φcmd =V−Vl

Vh−Vl

(φcmdh−φcmdl) + φcmdl(2.78)

rcmd =V−Vl

Vh−Vl

(rcmdh−rcmdl) + rcmdl(2.79)

where the subscripts hand lidentify respectively the high and low speed cases.

Equations 2.80 and 2.81 provide a summary of the commanded roll attitude

and yaw rate

φcmd =

˙

Vycmd

gV < Vl

V−Vl

Vh−Vl(φcmdh−φcmdl) + φcmdlVl< V < Vh

arctan V

gνψV > Vh

(2.80)

rcmd =

νψV < Vl

V−Vl

Vh−Vl(rcmdh−rcmdl) + rcmdlVl< V < Vh

gsin φcosθ

VV > Vh

(2.81)

2.1.6.3 Error Dynamics

Feedback compensation is needed both in the inner and the outer loop because of

two main reasons. Firstly, we use approximations and the inversion is not exact.

Secondly, there are external disturbances to the system. Similarly as in [16] it can

23

be demonstrated that for a Dynamic Inversion controller

e(n)=ν−y(n)

cmd (2.82)

where

n

is the number of times the output equation has to be derived in order for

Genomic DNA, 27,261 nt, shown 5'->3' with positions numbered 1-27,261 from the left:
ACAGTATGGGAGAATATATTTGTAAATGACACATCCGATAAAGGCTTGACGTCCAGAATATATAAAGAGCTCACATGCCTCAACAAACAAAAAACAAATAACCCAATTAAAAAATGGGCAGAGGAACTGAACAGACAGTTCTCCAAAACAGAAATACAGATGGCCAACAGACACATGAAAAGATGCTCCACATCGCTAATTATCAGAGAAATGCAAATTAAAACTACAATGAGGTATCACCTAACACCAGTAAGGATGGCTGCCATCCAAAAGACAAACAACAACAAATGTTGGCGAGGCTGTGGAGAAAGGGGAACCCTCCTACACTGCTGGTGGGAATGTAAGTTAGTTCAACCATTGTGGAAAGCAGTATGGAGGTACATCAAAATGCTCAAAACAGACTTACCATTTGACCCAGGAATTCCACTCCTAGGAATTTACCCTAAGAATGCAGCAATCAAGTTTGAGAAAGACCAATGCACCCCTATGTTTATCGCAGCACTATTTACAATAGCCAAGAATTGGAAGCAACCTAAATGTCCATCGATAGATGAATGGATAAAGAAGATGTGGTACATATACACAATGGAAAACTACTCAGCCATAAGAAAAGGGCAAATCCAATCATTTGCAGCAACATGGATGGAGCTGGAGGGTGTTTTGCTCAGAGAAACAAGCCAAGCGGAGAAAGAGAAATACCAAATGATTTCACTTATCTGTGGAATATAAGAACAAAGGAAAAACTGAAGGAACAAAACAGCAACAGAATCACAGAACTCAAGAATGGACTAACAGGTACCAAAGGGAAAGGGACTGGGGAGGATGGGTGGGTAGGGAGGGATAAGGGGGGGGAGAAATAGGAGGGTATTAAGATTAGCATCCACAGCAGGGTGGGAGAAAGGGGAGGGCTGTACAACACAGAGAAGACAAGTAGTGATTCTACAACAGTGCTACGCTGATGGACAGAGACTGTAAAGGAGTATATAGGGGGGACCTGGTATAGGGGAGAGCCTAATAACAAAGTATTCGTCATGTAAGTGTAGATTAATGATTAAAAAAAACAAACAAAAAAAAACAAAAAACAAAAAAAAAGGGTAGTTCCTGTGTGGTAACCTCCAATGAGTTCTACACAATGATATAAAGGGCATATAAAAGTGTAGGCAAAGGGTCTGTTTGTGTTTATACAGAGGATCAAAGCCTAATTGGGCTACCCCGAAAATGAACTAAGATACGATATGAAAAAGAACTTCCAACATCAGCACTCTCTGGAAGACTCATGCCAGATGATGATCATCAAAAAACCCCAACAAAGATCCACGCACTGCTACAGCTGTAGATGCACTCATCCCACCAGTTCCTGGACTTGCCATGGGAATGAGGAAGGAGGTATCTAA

the controls to appear explicitely in the output equation. For the states for which

this has to be done twice, a PID control strategy applied to the pseudo-command

vector is given by

ν= ¨ycmd(t) + KD˙e(t) + KPe(t) + KIZt

0e(τ)dτ (2.83)

Substituting 2.83 into 2.82, we obtain the closed-loop error dynamics

¨e(t) + KD˙e(t) + KPe(t) + KIZt

0e(τ)dτ = 0 (2.84)

The gains can be chosen so that the frequencies of the error dynamics are of the

same order as the command ﬁlters, ensuring that the bandwidth of the response to

disturbancies is comparable to the one of an input given by a pilot. By taking the

Laplace transform and therefore switching to frequency domain the error dynamics

becomes

e(s)s2+KDs+sKP+1

sKI= 0 (2.85)

or equivalently

e(s)s3+KDs2+KP+KI= 0 (2.86)

In order to obtain gains that would guarantee a desired response, the error dynamics

can be set equal to the third-order system given in Eq. 2.87.

(s2+ 2ζωns+ωn2)(s+p)=0 (2.87)

Developing the product between the polynomials leads to

s3+ (p+ 2ζωn)s2+ (2ζωnp+ωn2)s+ωn2p= 0 (2.88)

Let’s now set the coeﬃcients of the polynimial equal to the the gains of Eq. 2.86

24

KD= 2ζωn+p(2.89a)

KP= 2ζωnp+ωn2(2.89b)

KI=ωn2p(2.89c)

Speciﬁcally this approach is used for φand θin the inner loop.